Members Reject Contract Offer; Walkout Delayed 48 Hours
By an overwhelming majority, employees represented by the
International Association of Machinists and Aerospace Workers have
rejected the "best and final" contract offer from Boeing, and voted
Wednesday to strike the American planemaker immediately. But union
leaders told workers to stay on the job a little longer, in the
hopes Boeing may find some new incentives to offer.
Reuters reports a large percentage of the 27,000 IAM-represented
workers at Boeing's plants in Washington, Kansas and Pennsylvania
voted to reject the contract offer, with 87 percent then casting
their votes to strike at midnight Wednesday.
Those workers were then somewhat surprised, however, to learn
IAM leaders had called for that walkout to be postponed for 48
hours, while they meet with Boeing representatives one last time in
hopes to avert a walkout.
"We offered employees the best package of pay and benefits in
the aerospace industry," said Doug Kight, Boeing's VP of Human
Resources and lead negotiator, in a statement released early
Thursday morning. He added the Federal Mediation & Conciliation
Service asked both sides to meet at a neutral location immediately,
"to explore whether an agreement can be reached."
IAM workers, who have been preparing to strike for several
months, expressed doubts such an agreement could be reached.
"There's an awful lot of unhappy people. I don't see a lot
happening in the factory in the next couple of days," said Hans
Ulfstein, a structural research mechanic at Boeing's widebody
manufacturing plant in Everett, WA. "They better have a good
screaming offer. If they don't, it's going to be a pretty long and
As ANN reported, Boeing offered what it called
its "best and final" contract offer last week. That deal included
five percent pay increases for the first year of the three-year
contract, with 3 percent raises in each of the remaining years.
Along with new benefits and incentives, the new contract would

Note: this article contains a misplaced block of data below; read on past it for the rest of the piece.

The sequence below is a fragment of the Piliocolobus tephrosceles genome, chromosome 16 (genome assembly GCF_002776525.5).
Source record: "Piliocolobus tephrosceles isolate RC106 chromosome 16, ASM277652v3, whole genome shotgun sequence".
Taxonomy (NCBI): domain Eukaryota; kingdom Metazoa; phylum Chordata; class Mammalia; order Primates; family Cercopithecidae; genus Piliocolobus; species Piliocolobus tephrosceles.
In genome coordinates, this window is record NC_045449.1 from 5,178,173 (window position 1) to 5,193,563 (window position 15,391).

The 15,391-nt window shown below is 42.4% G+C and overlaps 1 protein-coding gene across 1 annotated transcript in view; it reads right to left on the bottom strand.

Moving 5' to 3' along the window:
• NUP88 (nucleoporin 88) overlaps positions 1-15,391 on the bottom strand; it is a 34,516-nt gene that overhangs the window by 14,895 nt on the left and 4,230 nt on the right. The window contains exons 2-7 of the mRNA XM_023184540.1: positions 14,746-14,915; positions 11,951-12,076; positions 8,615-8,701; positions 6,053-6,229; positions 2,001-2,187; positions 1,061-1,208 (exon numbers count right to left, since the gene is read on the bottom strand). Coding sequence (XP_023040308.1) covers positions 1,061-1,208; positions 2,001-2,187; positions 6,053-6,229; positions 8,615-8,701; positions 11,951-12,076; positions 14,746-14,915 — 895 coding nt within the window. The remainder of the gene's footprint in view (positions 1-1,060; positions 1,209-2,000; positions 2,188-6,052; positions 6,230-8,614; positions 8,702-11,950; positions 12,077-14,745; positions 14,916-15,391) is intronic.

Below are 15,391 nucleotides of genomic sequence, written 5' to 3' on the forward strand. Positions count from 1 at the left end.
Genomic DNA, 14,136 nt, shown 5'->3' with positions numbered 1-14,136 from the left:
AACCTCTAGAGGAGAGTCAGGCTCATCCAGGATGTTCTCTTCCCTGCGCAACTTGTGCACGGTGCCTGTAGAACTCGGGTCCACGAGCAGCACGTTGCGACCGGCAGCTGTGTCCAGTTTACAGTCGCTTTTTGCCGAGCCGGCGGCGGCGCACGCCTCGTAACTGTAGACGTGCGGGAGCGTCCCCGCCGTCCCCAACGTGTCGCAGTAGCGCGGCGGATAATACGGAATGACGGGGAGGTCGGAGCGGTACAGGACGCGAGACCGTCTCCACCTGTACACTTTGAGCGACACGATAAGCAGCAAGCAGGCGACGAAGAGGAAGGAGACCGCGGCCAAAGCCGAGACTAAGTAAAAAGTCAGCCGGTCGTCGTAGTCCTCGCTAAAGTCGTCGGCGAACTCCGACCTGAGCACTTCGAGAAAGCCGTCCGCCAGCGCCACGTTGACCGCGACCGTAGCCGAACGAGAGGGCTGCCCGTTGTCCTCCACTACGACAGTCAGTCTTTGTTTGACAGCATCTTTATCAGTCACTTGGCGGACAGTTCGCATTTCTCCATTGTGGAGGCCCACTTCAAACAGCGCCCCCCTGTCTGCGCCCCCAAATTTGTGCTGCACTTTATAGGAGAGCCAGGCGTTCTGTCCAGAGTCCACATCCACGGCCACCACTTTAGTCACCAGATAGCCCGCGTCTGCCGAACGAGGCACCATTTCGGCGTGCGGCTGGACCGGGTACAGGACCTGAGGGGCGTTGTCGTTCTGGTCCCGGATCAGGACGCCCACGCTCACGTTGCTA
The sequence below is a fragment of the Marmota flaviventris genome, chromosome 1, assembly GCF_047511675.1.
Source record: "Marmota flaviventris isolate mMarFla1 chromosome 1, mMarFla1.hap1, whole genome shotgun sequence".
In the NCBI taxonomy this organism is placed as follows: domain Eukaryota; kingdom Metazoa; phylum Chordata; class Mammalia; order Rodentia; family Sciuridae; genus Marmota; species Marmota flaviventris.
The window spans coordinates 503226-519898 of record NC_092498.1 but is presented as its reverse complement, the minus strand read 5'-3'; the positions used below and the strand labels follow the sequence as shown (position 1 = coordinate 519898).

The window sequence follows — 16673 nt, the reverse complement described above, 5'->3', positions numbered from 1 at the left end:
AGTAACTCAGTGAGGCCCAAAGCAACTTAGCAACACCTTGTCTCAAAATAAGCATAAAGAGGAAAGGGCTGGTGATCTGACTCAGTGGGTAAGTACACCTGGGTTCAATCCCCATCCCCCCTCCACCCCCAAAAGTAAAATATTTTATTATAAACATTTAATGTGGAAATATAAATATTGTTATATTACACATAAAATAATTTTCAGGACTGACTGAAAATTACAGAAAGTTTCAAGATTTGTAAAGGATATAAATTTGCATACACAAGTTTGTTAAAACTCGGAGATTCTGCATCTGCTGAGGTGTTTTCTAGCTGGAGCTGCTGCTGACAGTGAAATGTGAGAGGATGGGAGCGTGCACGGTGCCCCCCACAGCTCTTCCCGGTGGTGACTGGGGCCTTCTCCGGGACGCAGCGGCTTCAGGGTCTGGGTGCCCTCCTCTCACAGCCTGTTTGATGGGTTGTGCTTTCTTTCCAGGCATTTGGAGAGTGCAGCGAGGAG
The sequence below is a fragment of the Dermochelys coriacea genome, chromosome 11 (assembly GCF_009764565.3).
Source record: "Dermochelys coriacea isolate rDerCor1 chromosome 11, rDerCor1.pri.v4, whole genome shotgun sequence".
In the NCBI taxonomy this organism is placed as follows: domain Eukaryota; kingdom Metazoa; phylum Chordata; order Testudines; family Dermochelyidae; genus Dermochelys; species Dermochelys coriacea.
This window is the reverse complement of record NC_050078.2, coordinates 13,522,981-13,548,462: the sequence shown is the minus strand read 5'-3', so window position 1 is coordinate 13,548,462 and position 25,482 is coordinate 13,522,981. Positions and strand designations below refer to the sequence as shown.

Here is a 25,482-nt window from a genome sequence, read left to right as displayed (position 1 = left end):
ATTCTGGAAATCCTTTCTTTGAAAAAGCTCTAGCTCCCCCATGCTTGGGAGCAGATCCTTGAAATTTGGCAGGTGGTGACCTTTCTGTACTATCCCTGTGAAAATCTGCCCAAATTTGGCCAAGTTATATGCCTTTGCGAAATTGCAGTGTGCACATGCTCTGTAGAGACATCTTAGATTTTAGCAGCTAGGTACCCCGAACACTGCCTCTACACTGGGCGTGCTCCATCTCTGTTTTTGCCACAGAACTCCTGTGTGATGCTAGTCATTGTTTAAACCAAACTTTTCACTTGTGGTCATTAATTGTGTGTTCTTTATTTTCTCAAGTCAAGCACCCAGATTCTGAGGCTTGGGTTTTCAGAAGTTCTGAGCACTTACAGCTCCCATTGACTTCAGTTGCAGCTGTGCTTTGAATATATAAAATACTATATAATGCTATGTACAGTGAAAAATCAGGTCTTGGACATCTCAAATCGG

result in about $34,000 in added wages for the average worker over
the term of the contract, according to Boeing.
Boeing also made concessions on some earlier proposals,
including stripping provisions the union said would penalize
new-hires. Still, union leaders recommended IAM members vote to
reject the contract within hours after Boeing submitted it August
28... saying Boeing didn't go far enough in guaranteeing job
security, or shifting health care costs off workers.
Should machinists walk out Friday at midnight -- and that's the
odds-on favorite scenario at this time -- it would mark the fourth
IAM strike against Boeing in 20 years. Analysts say a strike would
cost Boeing about $100 million per day in lost revenue, as
unfinished planes sit idle on production lines, unable to be
delivered to customers.
If the strike lasts more than a few weeks, Boeing's suppliers
would also feel the sting, as parts awaiting shipment to Boeing
begin to stack up on the loading docks.
Analyst Richard Aboulafia, with the Teal Group, said he was
surprised at the membership turnout in favor of a strike. "It looks
like the union is flexing its muscles," he said. "It virtually
guarantees that Boeing is going to have to pay more, and feel some